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  • December 4, 2012

    Why did Israel kill Jabari?

    I am not endorsing this article. Some of it is probably true but not its speculations.

    By Reuven Pedatzur, HAARETZ

    The real story behind Operation Pillar of Defense in Gaza has not yet been investigated, but now that the explosions have stopped, we are obligated to delve into the truth. The decision to kill Hamas military chief Ahmed Jabari, which was the opening shot of the operation, was made even though he was involved in negotiations on signing a long-term cease-fire agreement.

    A few hours before he was assassinated, he had received a draft of an agreement for a permanent cease-fire with Israel, and he was apparently expected to reply to it affirmatively. The indirect contacts with Jabari had taken place over the course of months via Hamas’ deputy foreign minister, Ghazi Hamad, with the knowledge and consent of Defense Minister Ehud Barak.


    These contacts with Hamas were conducted by Gershon Baskin, who served as an intermediary in the deal for the return of kidnapped soldier Gilad Shalit. Baskin had reported his progress toward a draft agreement to the members of a special committee appointed by Barak back in May, a panel that also included representatives of other government ministries.

    In other words, our decision makers, including the defense minister and perhaps also Prime Minister Benjamin Netanyahu, knew about Jabari’s role in advancing a permanent cease-fire agreement. Jabari was the strongman of the Gaza Strip – Israel’s “subcontractor,” as Haaretz editor-in-chief Aluf Benn characterized him – so Hamad submitted each draft prepared with Baskin to Jabari for approval.

    Also party to the negotiations on a permanent cease-fire were Egyptian intelligence officials. Some of the meetings between Baskin and Hamad took place in Cairo. These Egyptian intelligence officials were in constant contact with Barak’s envoys, so one would assume that in addition to Baskin, they too were informing Israel of their impressions of the progress in the talks on a draft agreement.

    At no point in the negotiations between Baskin and Hamad was the former ever told to stop.

    Moreover, about a week before Jabari’s assassination, Israeli military officials asked permission from their commanders to meet with Baskin and get a briefing. This permission was denied.

    Thus the decision to kill Jabari shows that our decision makers decided a cease-fire would be undesirable for Israel at this time, and that attacking Hamas would be preferable. It seems a view had developed that Israel needed to strengthen its deterrence against Hamas rather than reach agreement with it on a period of calm. In the view of the defense establishment and the prime and defense ministers’ bureaus, a cease-fire agreement might have undermined Israel’s deterrence and weakened its image of resolve. Bolstering its deterrence, in this view, would be achieved by killing Jabari, who was liable to respond affirmatively to the offer of a long-term cease-fire.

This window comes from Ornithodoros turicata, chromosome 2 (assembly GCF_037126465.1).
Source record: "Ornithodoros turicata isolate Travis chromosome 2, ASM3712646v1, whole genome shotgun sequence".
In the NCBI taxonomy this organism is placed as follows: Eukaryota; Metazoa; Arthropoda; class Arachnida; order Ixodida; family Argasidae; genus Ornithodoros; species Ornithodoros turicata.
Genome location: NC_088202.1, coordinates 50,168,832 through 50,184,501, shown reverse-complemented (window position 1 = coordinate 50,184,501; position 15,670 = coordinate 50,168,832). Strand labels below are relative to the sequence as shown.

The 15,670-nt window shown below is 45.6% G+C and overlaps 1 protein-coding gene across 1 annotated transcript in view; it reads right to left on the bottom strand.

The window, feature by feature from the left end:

In this way, Israel’s leaders killed three birds with one stone: They assassinated the man who had the power to make a deal with Israel; they took revenge on someone who had caused more than a few Israeli casualties; and they signaled to Hamas that communications with it will be conducted only through military force.

    Quite aside from the fact that the results of Operation Pillar of Defense didn’t meet the expectations of those who launched it, the decision makers must answer one important question: If they knew it was possible to reach a cease-fire agreement (whose provisions, incidentally, were better than those of the agreement reached after the operation ) without going to war, why did they assassinate Jabari, and thereby also assassinate the chances of achieving calm without shooting? Is it possible, heaven forbid, that Barak and Netanyahu feared the opportunity to conduct a military operation at the end of their government’s term would elude them, and that’s why they ordered Jabari’s liquidation?

    To keep us from suspecting their motives, the prime minister and defense minister must explain their considerations and decisions in the Jabari affair

  • Posted by Ted Belman @ 1:48 pm | 12 Comments »

    12 Comments to Why did Israel kill Jabari?

    1. trump says:

      Amoud Anan is said to have eliminated 90% of “fajr 5 “stock
      We have now far more ressource to deal with hizbula should iran be attacked.
      This is just my amateur thought ……..

    2. Shy Guy says:

      Ted, why are you promoting this already-old leftist tripe?

    3. Max says:

      What a dumb question.The question is what took so long? The question is why didn’t they kill all Hamas members and retake the corridor? They are seven years too slow. THe moment the Hamas came into existence by very definition of itself and it’s charter , it was one hundred percent legal and absolutely necessary to hunt down every last one and exterminate them. Simply being a Hamas is to be guilty of terrorism and necessitates a death sentence.
      ..
      blah blah blah,
      blah blah blah

      Wizened little logics running around the sweating tortured brain like scampering mice that is what is this article because this mind is in delirious trying to find little twisted logics to avoid the cold hard reality of threatened existence and the fundamental question which is:
      Why is a deadly and sworn enemy allowed to exist??!!!
      Why hesitate a day let alone years when hesitation means living under the threat of annihilation?
      Shoot first, pontificate later!

      Why are they all still alive?